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Updated: 21 October, 2020 11:06 IST | Dalreen Ramos | Mumbai

On this day, My Fair Lady based on the play Pygmalion premiered in NYC. Four theatre persons share their favourite play-to-film adaptations

A still from My Fair Lady
A still from My Fair Lady

Cinematic brilliance

Manoj Shah

On Gandhi Jayanti this year, veteran director Manoj Shah, known for his contemporary Gujarati plays, adapted Abhishek Majumdar's Salt into a short film Meetha No Satyagrah. So, Shah knows the power of transforming theatre into cinema and that, he feels, is also evident in the Al Pacino-starrer Glengarry Glen Ross, adapted from a play by David Mamet. "It's brilliantly shot. Whether you read the script or the play, you end up with a feel of both theatre and cinema," Shah says.

Indian superhits

Indian superhits

K Asif's iconic film Mughal-E-Azam was, in fact, based on a play called Anarkali by Imtiaz Ali Taj. And Iqbal Niyazi, the founder-president of Kirdaar Art Academy who has been associated with Urdu and Hindi plays for three decades, votes for it. "It was made into a film called Anarkali in 1953 before Mughal-E-Azam in 1960. To have two superhit films based on the same play is, for me, a big achievement in Indian cinema," he says. Niyazi also likes the 1958 drama Yahudi, which was adapted from the Urdu play Yahudi ki Ladki by Agha Hashar Kashmiri. "It was a huge hit in Parsi theatre," Niyazi adds.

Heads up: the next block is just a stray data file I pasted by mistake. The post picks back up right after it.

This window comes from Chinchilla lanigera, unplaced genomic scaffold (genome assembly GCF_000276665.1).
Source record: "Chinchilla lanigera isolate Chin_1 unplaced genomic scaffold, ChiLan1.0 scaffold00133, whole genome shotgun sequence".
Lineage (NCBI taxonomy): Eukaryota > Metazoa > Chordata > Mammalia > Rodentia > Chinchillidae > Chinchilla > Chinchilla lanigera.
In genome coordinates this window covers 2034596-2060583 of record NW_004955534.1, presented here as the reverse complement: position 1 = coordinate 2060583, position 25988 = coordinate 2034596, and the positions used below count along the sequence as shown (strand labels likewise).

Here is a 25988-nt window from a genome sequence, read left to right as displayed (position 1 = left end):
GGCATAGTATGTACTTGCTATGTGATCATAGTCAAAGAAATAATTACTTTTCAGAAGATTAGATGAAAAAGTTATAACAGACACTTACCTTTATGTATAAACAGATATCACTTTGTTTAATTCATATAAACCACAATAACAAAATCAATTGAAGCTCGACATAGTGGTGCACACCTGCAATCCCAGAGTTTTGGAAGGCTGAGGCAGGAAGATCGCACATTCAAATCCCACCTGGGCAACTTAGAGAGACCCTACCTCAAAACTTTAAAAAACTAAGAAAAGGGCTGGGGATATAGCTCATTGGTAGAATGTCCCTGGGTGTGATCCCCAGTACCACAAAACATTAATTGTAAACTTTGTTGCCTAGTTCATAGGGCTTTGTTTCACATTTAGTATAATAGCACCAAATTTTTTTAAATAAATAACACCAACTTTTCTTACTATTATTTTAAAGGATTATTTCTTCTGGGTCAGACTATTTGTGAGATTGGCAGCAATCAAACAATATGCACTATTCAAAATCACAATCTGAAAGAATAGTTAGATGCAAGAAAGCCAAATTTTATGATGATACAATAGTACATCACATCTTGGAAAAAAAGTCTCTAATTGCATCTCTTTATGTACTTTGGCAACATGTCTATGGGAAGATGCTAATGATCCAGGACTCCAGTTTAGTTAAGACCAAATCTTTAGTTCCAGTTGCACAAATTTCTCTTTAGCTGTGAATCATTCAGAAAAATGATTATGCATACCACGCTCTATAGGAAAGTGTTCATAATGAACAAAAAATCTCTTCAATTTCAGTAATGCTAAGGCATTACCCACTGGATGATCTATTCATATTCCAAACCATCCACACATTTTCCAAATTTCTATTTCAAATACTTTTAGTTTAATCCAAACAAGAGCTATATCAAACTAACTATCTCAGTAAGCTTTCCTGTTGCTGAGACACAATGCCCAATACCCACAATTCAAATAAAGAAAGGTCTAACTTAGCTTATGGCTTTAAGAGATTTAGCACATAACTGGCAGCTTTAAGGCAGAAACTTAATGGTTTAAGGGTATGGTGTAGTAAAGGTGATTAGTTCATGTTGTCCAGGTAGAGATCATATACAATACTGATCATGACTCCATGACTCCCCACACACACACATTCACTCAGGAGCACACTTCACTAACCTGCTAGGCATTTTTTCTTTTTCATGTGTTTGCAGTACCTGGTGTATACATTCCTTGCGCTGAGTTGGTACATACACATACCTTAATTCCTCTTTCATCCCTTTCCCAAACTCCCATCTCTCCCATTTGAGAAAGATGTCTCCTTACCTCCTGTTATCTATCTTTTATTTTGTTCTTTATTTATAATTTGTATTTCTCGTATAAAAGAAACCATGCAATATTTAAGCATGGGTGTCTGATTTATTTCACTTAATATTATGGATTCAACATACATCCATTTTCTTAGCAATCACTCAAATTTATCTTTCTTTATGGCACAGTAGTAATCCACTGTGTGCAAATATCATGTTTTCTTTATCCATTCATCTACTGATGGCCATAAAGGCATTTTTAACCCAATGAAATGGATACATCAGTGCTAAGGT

Difficult adaptations

Abhishek Majumdar

Playwright Abhishek Majumdar has two favourites — Angels in America by Tony Kushner that was adapted into a mini-series, and Mohan Rakesh's Ashadh Ka Ek Din, which was made into a film directed by Mani Kaul. "The two writers are, in my view, two of the greatest playwrights ever. Their plays are visual, poetic and deeply philosophical. And these films are hard to make; Angels in America has a lot of magical realism captured very well in the film, and Ashadh Ke Ek Din is a deep examination of life. It's not paced like the play, but not like the usual film either," Majumdar shares.

Mind the parallels

Vara Raturi

For theatre artiste Vara Raturi, Vishal Baradwaj's Shakespearean trilogy — Maqbool, Omkara and Haider — makes for an interesting watch. "There is a strength the script brings to the screenplay. I remember watching Haider just because everyone was talking about it and read Hamlet later, and I had fun just drawing out the parallels."

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First Published: 21 October, 2020 09:31 IST

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